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Drawing The Line Between Business And Personal Finances

Managing your own business is an exciting and rewarding experience, ripe with lessons to teach, mistakes to make, and successes to be had. Unfortunately, even if you are an expert at managing your personal finance portfolio, managing a business' finances is a bit different and presents a new series of potential difficulties. As such, it can be quite the challenge to learn how to manage your own company well. What differences are there between personal finance management and business finance management? Which ideas can you carry over? What should you remember when starting out?


The first difference between most businesses' finances and your own is your tax status. Your personal investments must all be declared and taxed on your personal file, making up your personal wealth and asset value. Most business types, except for sole proprietorships that cover one-person companies and thus become incorporated into your personal assets, are filed separately from your personal assets and must adhere to different tax regulations. Keep a clear line between your personal and business investments so that there is no confusion when you must file taxes. Know what type of business you have and the type of regulations this places on you and your business' finances.


All investments carry a certain amount of risk. Some investments are markedly more risky than others, however. Savings accounts and government-backed bonds, for example, carry extremely low risk but also offer you relatively low profit and must be left untouched for years at a time. Investments in stocks or currencies, however, can offer exponentially higher payoffs in a shorter amount of time, accompanied by much higher relative risk of losses. In your personal finances, it is best to maintain a diverse portfolio with many different types of investments to keep the risk to your personal wealth as low as possible. Unlike in business finances, time is not usually such an important factor in personal finances because most people plan to be alive far into the future and realize that having at least some of their investments in long-term options will eventually be beneficial.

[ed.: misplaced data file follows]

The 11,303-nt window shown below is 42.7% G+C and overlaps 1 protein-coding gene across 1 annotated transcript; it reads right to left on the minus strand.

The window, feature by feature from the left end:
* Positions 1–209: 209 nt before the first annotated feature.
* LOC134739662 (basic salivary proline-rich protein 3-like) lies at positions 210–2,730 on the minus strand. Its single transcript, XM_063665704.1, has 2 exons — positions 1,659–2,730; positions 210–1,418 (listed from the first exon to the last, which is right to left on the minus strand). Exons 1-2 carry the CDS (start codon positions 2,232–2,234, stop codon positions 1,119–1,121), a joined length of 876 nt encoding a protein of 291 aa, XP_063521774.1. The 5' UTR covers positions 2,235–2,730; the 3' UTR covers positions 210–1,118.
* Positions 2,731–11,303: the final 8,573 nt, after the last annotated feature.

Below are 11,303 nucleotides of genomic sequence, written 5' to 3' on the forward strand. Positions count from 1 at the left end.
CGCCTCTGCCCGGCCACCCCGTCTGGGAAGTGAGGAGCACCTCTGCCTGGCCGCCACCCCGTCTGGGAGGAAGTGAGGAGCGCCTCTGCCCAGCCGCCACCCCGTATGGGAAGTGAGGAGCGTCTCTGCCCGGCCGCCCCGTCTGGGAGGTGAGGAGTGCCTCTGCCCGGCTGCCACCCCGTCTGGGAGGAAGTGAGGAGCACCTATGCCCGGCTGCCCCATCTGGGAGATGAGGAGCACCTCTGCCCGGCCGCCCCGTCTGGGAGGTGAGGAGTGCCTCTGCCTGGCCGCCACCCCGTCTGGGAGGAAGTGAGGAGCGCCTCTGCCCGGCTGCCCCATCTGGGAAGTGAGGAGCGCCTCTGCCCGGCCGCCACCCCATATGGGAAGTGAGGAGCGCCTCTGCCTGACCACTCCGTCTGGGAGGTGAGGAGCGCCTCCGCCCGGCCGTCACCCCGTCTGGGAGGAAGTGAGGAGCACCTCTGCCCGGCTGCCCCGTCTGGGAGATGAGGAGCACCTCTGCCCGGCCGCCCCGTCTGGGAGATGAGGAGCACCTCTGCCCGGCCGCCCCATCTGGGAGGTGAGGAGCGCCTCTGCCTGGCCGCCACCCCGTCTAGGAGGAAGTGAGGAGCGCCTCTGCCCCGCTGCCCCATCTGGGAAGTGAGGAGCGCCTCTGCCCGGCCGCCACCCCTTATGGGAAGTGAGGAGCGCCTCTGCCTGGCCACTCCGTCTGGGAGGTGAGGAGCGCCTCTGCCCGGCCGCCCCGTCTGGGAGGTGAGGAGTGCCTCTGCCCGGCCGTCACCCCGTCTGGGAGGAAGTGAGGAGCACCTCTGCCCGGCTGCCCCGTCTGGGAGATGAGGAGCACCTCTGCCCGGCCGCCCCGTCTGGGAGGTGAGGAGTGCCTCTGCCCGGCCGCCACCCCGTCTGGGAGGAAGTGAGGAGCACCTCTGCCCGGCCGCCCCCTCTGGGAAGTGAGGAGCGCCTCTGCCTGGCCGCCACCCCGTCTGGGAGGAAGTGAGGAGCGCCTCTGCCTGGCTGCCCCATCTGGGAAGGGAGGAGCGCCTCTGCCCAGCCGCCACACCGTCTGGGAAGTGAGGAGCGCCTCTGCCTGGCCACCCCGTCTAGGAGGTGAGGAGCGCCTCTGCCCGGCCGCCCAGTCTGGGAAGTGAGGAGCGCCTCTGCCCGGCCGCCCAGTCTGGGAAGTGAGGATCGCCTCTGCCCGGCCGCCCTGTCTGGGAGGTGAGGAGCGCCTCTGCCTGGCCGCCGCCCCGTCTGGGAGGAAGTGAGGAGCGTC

Conversely, a business portfolio will probably need more cash faster, since most start-ups have no guarantee of a future and need money for production and services immediately. This need justifies investing in riskier assets with faster and higher payoffs for your business. Business portfolios, like personal finance portfolios, should still be well-diversified and not dependent on any single source, but the weight of the majority of your investments can and should be concentrated in different types of assets with higher payoff potential and shorter minimum time requirements.


Because they fundamentally serve different purposes and should resultantly be structured differently, it is important to keep your business and personal finances as separate as possible. Unless you own a sole proprietorship, make sure to keep your financial records apart from those of the business. Do not use the same bank account or credit cards for personal and business use. Give yourself a regular salary for easy bookkeeping on both ends. Making sure your portfolios are separate will help you follow different investment strategies for each and protect you from devastating losses in your business. If your business and personal finances are not kept apart, serious losses in your business will result not only in the end of your entrepreneurial pursuit but could also spill over into your personal life and cause the loss of your possessions, accumulated wealth, or even your home. Keep the two portfolios separate to divide your assets and stay safe in unfortunate times.


Similarly, do not approach leverage the same way in your personal and business finances. Leverage refers to actions that multiple your gains (or losses). Common types of leverage involve remortgaging your home or capitalizing on the current value of your stock options. Higher-risk leverage is common in business to generate fast monetary resources for production or marketing needs that are time sensitive. If the money is ultimately lost for some reason, the business will suffer or maybe go bankrupt. If you take the same attitude with your personal finances, your home might be repossessed or you could face personal bankruptcy. Again, the difference in your attitude towards business leverage and personal leverage is really a reflection of the differences in risk assessments that should be associated with personal and business finances and underlines the importance of keeping the two types of portfolios separate.

If you can learn how to manage your personal finances, you can also learn to successfully manage your business' financial portfolio. Be careful not to make the mistake of thinking that the two are the same - you must approach investment strategy and appropriate risk levels from a different perspective in your business than your personal finances. For more information, see CNBC.

Disclosure: I have no positions in any stocks mentioned, and no plans to initiate any positions within the next 72 hours.